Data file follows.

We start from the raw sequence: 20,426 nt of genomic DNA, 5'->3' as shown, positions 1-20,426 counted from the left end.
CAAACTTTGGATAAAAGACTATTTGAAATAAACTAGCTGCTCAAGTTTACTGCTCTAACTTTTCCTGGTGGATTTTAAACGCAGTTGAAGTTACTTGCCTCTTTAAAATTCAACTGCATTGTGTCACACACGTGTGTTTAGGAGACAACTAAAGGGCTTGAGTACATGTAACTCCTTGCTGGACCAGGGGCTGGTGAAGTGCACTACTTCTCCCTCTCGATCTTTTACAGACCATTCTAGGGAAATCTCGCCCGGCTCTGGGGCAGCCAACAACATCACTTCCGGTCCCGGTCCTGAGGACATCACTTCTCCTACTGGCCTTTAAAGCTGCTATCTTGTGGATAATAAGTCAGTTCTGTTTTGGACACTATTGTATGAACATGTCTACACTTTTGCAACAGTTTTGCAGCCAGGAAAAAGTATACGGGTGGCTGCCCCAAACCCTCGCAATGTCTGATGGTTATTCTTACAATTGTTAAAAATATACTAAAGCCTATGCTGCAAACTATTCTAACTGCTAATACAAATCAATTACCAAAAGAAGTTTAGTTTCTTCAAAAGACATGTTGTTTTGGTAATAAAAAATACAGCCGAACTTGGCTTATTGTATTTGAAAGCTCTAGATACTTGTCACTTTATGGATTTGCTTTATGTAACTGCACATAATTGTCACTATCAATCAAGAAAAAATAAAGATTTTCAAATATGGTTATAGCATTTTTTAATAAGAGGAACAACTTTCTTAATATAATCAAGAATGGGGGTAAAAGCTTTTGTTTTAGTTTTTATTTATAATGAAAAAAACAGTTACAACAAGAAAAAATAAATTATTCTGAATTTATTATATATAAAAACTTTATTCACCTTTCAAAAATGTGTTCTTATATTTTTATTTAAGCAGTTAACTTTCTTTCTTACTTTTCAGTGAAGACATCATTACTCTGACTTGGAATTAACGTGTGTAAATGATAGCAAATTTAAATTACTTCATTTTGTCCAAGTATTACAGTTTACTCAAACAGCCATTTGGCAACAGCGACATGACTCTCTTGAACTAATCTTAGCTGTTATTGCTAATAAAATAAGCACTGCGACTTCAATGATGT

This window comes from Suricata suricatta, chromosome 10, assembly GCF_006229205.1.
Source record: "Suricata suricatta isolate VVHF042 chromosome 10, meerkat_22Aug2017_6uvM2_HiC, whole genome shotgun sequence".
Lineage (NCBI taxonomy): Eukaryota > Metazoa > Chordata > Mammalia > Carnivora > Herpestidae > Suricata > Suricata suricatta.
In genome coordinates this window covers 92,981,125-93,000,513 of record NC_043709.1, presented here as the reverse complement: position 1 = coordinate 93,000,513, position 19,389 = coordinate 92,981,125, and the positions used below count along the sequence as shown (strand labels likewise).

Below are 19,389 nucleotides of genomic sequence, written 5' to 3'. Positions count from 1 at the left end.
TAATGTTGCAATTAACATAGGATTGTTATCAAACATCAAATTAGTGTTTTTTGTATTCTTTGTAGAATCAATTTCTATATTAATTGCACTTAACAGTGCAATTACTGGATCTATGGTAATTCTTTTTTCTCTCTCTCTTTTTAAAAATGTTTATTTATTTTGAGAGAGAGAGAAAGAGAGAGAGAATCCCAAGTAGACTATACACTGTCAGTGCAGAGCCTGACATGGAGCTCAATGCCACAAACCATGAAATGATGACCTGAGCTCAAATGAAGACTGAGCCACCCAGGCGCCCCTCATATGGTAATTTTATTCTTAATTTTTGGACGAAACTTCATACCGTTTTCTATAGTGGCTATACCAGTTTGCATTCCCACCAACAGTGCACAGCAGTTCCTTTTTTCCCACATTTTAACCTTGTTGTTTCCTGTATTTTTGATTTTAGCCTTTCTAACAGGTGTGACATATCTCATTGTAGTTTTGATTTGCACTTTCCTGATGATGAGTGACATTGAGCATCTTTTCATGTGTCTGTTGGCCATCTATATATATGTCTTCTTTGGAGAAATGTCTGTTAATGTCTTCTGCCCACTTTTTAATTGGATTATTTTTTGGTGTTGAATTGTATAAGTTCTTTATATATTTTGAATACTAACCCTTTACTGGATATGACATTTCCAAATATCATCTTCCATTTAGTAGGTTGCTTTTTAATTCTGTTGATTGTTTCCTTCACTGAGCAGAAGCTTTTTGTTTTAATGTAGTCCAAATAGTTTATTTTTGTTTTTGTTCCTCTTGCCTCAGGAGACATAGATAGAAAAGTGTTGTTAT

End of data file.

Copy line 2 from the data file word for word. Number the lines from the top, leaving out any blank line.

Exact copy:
CAAACTTTGGATAAAAGACTATTTGAAATAAACTAGCTGCTCAAGTTTACTGCTCTAACTTTTCCTGGTGGATTTTAAACGCAGTTGAAGTTACTTGCCTCTTTAAAATTCAACTGCATTGTGTCACACACGTGTGTTTAGGAGACAACTAAAGGGCTTGAGTACATGTAACTCCTTGCTGGACCAGGGGCTGGTGAAGTGCACTACTTCTCCCTCTCGATCTTTTACAGACCATTCTAGGGAAATCTCGCCCGGCTCTGGGGCAGCCAACAACATCACTTCCGGTCCCGGTCCTGAGGACATCACTTCTCCTACTGGCCTTTAAAGCTGCTATCTTGTGGATAATAAGTCAGTTCTGTTTTGGACACTATTGTATGAACATGTCTACACTTTTGCAACAGTTTTGCAGCCAGGAAAAAGTATACGGGTGGCTGCCCCAAACCCTCGCAATGTCTGATGGTTATTCTTACAATTGTTAAAAATATACTAAAGCCTATGCTGCAAACTATTCTAACTGCTAATACAAATCAATTACCAAAAGAAGTTTAGTTTCTTCAAAAGACATGTTGTTTTGGTAATAAAAAATACAGCCGAACTTGGCTTATTGTATTTGAAAGCTCTAGATACTTGTCACTTTATGGATTTGCTTTATGTAACTGCACATAATTGTCACTATCAATCAAGAAAAAATAAAGATTTTCAAATATGGTTATAGCATTTTTTAATAAGAGGAACAACTTTCTTAATATAATCAAGAATGGGGGTAAAAGCTTTTGTTTTAGTTTTTATTTATAATGAAAAAAACAGTTACAACAAGAAAAAATAAATTATTCTGAATTTATTATATATAAAAACTTTATTCACCTTTCAAAAATGTGTTCTTATATTTTTATTTAAGCAGTTAACTTTCTTTCTTACTTTTCAGTGAAGACATCATTACTCTGACTTGGAATTAACGTGTGTAAATGATAGCAAATTTAAATTACTTCATTTTGTCCAAGTATTACAGTTTACTCAAACAGCCATTTGGCAACAGCGACATGACTCTCTTGAACTAATCTTAGCTGTTATTGCTAATAAAATAAGCACTGCGACTTCAATGATGT